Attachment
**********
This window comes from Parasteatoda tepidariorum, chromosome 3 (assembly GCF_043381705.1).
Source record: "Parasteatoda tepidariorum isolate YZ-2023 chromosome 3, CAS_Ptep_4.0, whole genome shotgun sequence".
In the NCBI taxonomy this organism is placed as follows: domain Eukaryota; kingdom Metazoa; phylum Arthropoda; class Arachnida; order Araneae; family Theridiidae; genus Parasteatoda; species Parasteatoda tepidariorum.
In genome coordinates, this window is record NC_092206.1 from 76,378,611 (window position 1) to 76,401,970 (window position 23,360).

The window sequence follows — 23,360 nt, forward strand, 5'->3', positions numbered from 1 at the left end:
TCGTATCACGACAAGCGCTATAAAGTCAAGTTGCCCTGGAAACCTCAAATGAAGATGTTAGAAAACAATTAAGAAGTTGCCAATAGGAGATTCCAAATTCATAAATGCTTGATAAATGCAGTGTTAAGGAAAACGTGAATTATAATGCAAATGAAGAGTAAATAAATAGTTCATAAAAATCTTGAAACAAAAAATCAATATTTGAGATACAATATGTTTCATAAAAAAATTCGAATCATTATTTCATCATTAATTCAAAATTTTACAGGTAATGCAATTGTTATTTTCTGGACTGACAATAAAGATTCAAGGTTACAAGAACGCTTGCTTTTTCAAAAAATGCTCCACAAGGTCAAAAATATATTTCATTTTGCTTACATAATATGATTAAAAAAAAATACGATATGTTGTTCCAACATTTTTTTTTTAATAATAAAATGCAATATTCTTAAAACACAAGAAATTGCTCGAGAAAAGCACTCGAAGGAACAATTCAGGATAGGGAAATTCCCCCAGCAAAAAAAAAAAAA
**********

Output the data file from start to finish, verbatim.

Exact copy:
This window comes from Parasteatoda tepidariorum, chromosome 3 (assembly GCF_043381705.1).
Source record: "Parasteatoda tepidariorum isolate YZ-2023 chromosome 3, CAS_Ptep_4.0, whole genome shotgun sequence".
In the NCBI taxonomy this organism is placed as follows: domain Eukaryota; kingdom Metazoa; phylum Arthropoda; class Arachnida; order Araneae; family Theridiidae; genus Parasteatoda; species Parasteatoda tepidariorum.
In genome coordinates, this window is record NC_092206.1 from 76,378,611 (window position 1) to 76,401,970 (window position 23,360).

The window sequence follows — 23,360 nt, forward strand, 5'->3', positions numbered from 1 at the left end:
TCGTATCACGACAAGCGCTATAAAGTCAAGTTGCCCTGGAAACCTCAAATGAAGATGTTAGAAAACAATTAAGAAGTTGCCAATAGGAGATTCCAAATTCATAAATGCTTGATAAATGCAGTGTTAAGGAAAACGTGAATTATAATGCAAATGAAGAGTAAATAAATAGTTCATAAAAATCTTGAAACAAAAAATCAATATTTGAGATACAATATGTTTCATAAAAAAATTCGAATCATTATTTCATCATTAATTCAAAATTTTACAGGTAATGCAATTGTTATTTTCTGGACTGACAATAAAGATTCAAGGTTACAAGAACGCTTGCTTTTTCAAAAAATGCTCCACAAGGTCAAAAATATATTTCATTTTGCTTACATAATATGATTAAAAAAAAATACGATATGTTGTTCCAACATTTTTTTTTTAATAATAAAATGCAATATTCTTAAAACACAAGAAATTGCTCGAGAAAAGCACTCGAAGGAACAATTCAGGATAGGGAAATTCCCCCAGCAAAAAAAAAAAAA